This is not a book that could be described as action packed; although that does mean that the rare moments of violence do have more impact when they do happen. Instead, it is mainly focused on how the characters interact, much of which is governed by the social mores of Radchaai society which has many elaborate rituals governing social interactions and where people, especially the more powerful members of society, are rarely open about their intentions. This is a book where most of the key scenes involve dialogue rather than action; it’s a Space Opera where the main importance of the warships is the power and influence they give their Captains rather than what they actually do. It did take a bit of adjusting to, given the events in the previous books it’s initially tempting to dismiss the events on a relatively unimportant world as a bit of a sideshow and at first it’s not even clear what the focus of the plot is but I thought it did manage to become compelling in the second half of the book and I’d say the ending was probably stronger than that of Ancillary Justice (where the ending was possibly the weakest part of an excellent book).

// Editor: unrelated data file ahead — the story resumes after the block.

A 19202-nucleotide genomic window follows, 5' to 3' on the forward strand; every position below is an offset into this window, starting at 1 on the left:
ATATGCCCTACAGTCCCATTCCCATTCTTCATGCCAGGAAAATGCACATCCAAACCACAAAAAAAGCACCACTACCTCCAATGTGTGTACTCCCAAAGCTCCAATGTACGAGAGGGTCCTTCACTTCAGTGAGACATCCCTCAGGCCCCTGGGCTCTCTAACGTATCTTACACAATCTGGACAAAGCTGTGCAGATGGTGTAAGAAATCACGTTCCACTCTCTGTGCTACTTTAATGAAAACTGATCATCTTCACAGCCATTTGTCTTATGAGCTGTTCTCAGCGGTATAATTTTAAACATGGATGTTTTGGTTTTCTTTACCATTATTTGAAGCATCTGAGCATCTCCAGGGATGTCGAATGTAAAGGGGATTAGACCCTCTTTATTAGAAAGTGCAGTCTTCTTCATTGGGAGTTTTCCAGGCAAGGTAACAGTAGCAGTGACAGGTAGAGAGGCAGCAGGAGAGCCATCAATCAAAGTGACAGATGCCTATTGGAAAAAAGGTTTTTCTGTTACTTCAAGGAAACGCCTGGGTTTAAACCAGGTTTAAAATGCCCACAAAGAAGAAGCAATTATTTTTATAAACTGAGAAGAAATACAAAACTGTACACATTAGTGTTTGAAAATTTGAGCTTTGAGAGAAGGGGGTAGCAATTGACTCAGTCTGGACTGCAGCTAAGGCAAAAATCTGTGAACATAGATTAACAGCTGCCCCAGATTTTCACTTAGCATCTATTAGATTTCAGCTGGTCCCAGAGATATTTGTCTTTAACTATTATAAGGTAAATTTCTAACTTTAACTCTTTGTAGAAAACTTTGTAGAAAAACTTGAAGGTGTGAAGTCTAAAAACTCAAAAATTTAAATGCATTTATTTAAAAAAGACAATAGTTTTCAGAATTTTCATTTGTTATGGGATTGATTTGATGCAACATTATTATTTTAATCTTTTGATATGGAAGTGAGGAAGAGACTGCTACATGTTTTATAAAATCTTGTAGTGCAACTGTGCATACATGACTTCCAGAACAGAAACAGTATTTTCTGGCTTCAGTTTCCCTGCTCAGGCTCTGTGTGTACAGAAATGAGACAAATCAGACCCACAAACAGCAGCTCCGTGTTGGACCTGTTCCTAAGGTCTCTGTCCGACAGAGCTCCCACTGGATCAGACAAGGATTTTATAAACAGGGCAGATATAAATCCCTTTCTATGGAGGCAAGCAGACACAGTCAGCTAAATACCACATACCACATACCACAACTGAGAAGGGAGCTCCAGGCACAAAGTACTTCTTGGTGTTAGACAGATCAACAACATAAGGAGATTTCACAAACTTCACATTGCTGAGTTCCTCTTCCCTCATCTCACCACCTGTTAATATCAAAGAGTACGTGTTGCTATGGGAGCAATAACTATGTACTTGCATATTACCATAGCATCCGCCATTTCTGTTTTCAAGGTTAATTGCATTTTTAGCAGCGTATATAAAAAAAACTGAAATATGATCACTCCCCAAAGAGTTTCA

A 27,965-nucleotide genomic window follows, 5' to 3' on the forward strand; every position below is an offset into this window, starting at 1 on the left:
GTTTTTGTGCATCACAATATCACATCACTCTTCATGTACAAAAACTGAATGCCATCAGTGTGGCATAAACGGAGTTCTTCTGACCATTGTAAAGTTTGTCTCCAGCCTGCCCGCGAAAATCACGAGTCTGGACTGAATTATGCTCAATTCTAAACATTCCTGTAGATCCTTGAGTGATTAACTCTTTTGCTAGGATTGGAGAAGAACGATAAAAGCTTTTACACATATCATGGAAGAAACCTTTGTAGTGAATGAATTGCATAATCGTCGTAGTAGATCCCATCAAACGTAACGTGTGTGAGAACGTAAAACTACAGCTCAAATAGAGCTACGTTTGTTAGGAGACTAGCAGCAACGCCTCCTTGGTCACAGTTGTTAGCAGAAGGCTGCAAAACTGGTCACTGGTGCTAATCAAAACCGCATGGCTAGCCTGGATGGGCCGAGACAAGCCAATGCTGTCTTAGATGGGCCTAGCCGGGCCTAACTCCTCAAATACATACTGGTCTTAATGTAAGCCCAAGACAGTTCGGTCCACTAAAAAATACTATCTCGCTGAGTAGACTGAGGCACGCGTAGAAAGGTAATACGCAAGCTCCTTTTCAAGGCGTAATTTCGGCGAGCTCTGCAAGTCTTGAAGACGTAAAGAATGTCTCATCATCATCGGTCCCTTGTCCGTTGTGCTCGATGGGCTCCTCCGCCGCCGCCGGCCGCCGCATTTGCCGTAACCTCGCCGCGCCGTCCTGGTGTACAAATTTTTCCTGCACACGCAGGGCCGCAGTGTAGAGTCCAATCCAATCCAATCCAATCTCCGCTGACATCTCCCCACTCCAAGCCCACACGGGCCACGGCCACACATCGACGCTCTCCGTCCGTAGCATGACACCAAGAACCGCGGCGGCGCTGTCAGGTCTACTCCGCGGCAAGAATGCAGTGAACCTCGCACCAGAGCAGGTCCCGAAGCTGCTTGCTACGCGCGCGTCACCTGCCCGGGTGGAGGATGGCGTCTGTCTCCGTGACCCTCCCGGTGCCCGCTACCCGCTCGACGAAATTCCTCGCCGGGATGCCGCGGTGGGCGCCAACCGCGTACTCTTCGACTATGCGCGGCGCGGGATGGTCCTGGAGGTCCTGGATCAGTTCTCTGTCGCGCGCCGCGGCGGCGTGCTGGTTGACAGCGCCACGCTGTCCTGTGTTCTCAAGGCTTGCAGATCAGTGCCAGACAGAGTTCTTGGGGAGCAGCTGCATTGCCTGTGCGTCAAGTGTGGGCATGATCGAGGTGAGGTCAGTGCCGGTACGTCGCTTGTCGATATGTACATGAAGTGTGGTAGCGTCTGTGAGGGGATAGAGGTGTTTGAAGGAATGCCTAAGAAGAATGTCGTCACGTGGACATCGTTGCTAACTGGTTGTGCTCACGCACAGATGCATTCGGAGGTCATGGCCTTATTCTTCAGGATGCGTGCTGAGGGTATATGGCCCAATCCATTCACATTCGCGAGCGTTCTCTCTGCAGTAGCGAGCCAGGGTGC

Since most of the previous book had featured Breq either on a newly-conquered colony world or on the fringes of Radchaai society this is the first book where we see either a warship crew functioning normally or mainstream Radchaai society. It does add depth to the setting and although some parts of it are reminiscent of other fictional societies (particularly the inequality between different social classes in a supposedly equal society) it does have an original feel to it. One of the weaknesses of the first book had been while it had a fascinating and distinctive protagonist some of the supporting characters had felt a little bit thin in terms of characters but I think the characterisation is generally better in this book. The characterisation can be fairly subtle, inevitable in a society where people often feel they can’t say what they really mean, but I thought there were some interesting characters here including Breq’s young officer Lieutenant Tisarwat who becomes the centre of some of the subplots. While there’s nothing as attention-grabbing in the characterisation as the first book’s premise of having a protagonist who used to be a spaceship I did think there were some good explorations of how the ancillary technology the Radchaii used to crew their ships has effected their society. The characters have complex motivations and although some of them are outright villains there aren’t any simple heroes in this story. The two main returning characters Breq and Seivarden both get some good character development and their mission does give them both time to come to terms with the events of the first book, seen mostly obviously in Breq’s attempts to interact with the sister of the woman whose death she was responsible for in Ancillary Justice.